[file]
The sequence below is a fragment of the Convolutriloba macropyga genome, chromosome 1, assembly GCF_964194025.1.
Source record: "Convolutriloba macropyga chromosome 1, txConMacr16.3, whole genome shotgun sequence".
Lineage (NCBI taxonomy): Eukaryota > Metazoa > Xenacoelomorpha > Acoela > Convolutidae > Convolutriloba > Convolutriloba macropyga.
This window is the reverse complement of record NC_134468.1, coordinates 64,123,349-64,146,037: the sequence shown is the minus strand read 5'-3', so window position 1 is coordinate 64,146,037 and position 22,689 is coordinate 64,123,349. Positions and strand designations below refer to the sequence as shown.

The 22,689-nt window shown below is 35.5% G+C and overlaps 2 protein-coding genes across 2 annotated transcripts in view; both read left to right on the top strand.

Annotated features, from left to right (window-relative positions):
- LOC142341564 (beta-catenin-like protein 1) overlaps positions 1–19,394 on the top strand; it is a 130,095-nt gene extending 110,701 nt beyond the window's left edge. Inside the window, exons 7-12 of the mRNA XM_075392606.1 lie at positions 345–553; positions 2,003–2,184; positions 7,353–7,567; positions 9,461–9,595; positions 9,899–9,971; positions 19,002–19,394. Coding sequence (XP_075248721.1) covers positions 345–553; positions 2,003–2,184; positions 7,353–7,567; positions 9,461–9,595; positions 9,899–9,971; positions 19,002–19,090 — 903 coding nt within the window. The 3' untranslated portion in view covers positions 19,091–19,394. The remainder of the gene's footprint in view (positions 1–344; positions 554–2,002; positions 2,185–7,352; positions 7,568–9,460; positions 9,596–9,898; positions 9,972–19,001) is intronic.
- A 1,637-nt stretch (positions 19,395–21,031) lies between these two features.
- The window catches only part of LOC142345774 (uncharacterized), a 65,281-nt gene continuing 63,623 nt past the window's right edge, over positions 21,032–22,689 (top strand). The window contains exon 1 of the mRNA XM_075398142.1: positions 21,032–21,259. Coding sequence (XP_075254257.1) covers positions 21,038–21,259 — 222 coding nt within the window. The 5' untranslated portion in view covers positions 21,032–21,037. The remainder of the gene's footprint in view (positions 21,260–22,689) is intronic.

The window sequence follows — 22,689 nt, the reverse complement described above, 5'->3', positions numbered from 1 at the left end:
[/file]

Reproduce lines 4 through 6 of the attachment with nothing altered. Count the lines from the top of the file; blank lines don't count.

This window is the reverse complement of record NC_134468.1, coordinates 64,123,349-64,146,037: the sequence shown is the minus strand read 5'-3', so window position 1 is coordinate 64,146,037 and position 22,689 is coordinate 64,123,349. Positions and strand designations below refer to the sequence as shown.

The 22,689-nt window shown below is 35.5% G+C and overlaps 2 protein-coding genes across 2 annotated transcripts in view; both read left to right on the top strand.

Annotated features, from left to right (window-relative positions):